Filmmaking | Interviews

Off the Cuff Filmmaking

1 Jan , 2002  

Written by Cynthia Rockwell | Posted by:

Rhode Island Filmmaker, Christian de Rezendes pays tribute to the Dogme 95 Manifesto with his new film, 'Getting Out of Rhode Island.'

Some might say that the austerity of the much-publicized Dogme 95 filmmaking manifesto, which aims to strip down cinema to its raw, essential basics with rigid mandates about natural sets, natural lighting and realistic acting and storylines, is already a way of life for an independent filmmaker. When working with limited means, constructing expensive sets or high-tech special effects isn’t really an option anyway. So it seems natural that an independent filmmaker like Christian de Rezendes would choose to shoot his next film in the Dogme style. And some artists might even say that working within such constraints ultimately forces one to be even more creative.

The Rhode Island-based filmmaker is now editing "Getting Out of Rhode Island," an entirely improvised film that was shot in one weekend and conforms to many of the tenets of Dogme. De Rezendes has already completed two documentaries — including the award-winning "Alzira’s Story" — and is in pre-production on another.

His decision to shoot his first narrative film in this style has clearly been influenced by the realism of the documentary form. "I love the naturalism around shooting events, and to see all of those elements working with a dedicated and talented cast and crew was something truly special," he says. "I wanted to make a film with a rawness of emotion, like it was really happening."

To accomplish this, de Rezendes created a detailed backstory for his actors and strongly developed the storyline, but encouraged them to create their own characters for the fully-improvised 2.5-hour shoot. The film tells the tale of a struggling local filmmaker who is torn between his comfortable small-town life and his dreams of being a successful filmmaker. But he sees an opportunity to make it big when a famous Hollywood director comes back to his hometown of Slatersville, Rhode Island and agrees to direct the upstart’s first film. The majority of the film is an improvised party scene, where local actors and artists have gathered for a fundraising open house for A Flash of Yellow Pictures, his new production company. Over 40 actors created characters for the scene or played themselves, all arriving with their own personal agendas that unfold over the course of the evening.

Shooting the film this way made the filmmaker’s technical work much simpler, de Rezendes says, but put all the responsibility onto the actors to improvise and maintain their characters for nearly three uninterrupted hours. He says he prefers the improvisational style, however, as it produces a more natural and believable performance. And the actors seemed to appreciate having such free creative rein as well. Lead actor Jeremy Banks, who plays the struggling filmmaker who hosts the open-house party, says it was the most enjoyable working experience he’s ever had, and even likens it to therapy.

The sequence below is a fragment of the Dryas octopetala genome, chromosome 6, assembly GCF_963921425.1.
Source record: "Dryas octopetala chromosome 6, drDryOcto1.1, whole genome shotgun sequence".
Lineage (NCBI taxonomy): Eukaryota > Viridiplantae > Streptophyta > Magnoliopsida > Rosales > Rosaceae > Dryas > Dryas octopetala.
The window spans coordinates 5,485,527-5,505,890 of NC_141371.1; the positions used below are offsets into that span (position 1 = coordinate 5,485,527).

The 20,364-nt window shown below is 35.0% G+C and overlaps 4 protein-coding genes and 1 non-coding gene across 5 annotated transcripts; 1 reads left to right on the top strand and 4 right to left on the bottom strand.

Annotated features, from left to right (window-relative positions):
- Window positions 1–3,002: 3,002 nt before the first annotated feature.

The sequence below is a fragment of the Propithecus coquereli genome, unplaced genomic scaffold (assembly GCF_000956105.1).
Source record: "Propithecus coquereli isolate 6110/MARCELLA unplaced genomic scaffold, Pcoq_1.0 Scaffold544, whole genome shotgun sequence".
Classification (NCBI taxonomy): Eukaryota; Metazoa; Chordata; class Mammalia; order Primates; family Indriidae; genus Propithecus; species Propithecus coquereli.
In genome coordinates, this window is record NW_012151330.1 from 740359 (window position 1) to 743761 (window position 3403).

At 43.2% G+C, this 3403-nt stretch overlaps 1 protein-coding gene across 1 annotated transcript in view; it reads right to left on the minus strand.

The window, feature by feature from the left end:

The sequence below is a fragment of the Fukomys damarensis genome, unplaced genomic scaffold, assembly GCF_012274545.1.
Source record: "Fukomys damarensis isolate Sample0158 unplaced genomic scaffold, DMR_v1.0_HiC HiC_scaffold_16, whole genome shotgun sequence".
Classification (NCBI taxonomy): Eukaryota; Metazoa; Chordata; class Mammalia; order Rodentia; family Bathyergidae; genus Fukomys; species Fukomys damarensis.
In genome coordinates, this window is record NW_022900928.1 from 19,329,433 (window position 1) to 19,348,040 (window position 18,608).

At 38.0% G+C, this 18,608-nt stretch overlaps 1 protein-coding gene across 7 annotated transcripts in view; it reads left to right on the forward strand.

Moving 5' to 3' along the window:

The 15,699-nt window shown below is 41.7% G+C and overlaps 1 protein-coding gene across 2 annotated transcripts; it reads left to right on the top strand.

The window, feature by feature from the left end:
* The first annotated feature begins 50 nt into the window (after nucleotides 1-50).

"I found it very rewarding doing the improvisation because the deepest darkest hidden thoughts and feelings come out either consciously or on a subconscious level when you’re playing somebody else yet you’re utilizing your own thoughts feelings and memories," he says. "I found that the emotions I had to conjure up really provided a cathartic enlightenment, of sorts." He adds that the experience created a tight-knit bond among the principal actors that will be apparent in the final product.

De Rezendes was also quite pleased with the end result. "I created the characters [but] the main cast brought them to life," he says. "We were lucky to have this process produce a beautiful cacophony in the end."

And while he acknowledges that working with limited means made Dogme a natural fit for his filmmaking style, he adds that he is also a great admirer of the films of Dogme creators Lars Von Trier and Thomas Vinterberg. "I love the Dogme-like cinematography and editing style," he says. "They simply created with what they had. Less was more." He adds that the work of Dogme filmmakers and the success of films such as "Dancer in the Dark" and "The Celebration" have helped to level the playing field for independent filmmakers. "Cinematic traditions were truly altered [by Dogme], making it more acceptable for filmmakers with limited means to make good films that would be seen with more of an open eye."

Still, "Getting Out of Rhode Island" "is not a Dogme film per se," de Rezendes says. The film does not conform entirely to the tenets of Dogme. It was shot on digital video rather than 35mm film required by Dogme, but de Rezendes points out that the founders themselves have broken this rule quite often. He also chose to decorate the set extensively, but says this was necessary because the entire film takes place indoors in the same location.

De Rezendes is currently editing the film and expects an April 2002 release date, after which he will submit the film to as many festivals as possible in order to pursue distribution possibilities.

For more information about the film, visit www.geocities.com/gettingoutofrhodeisland/. For more information on Dogme 95, visit the official site of the collective of film directors founded in Copenhagen in 1995 or see the Dogme 95: The Vow of Chastity (abridged).


For more information about the film, visit www.geocities.com/gettingoutofrhodeisland/. For more information on Dogme 95, visit the official site of the collective of film directors founded in Copenhagen in 1995 or see the Dogme 95: The Vow of Chastity (abridged).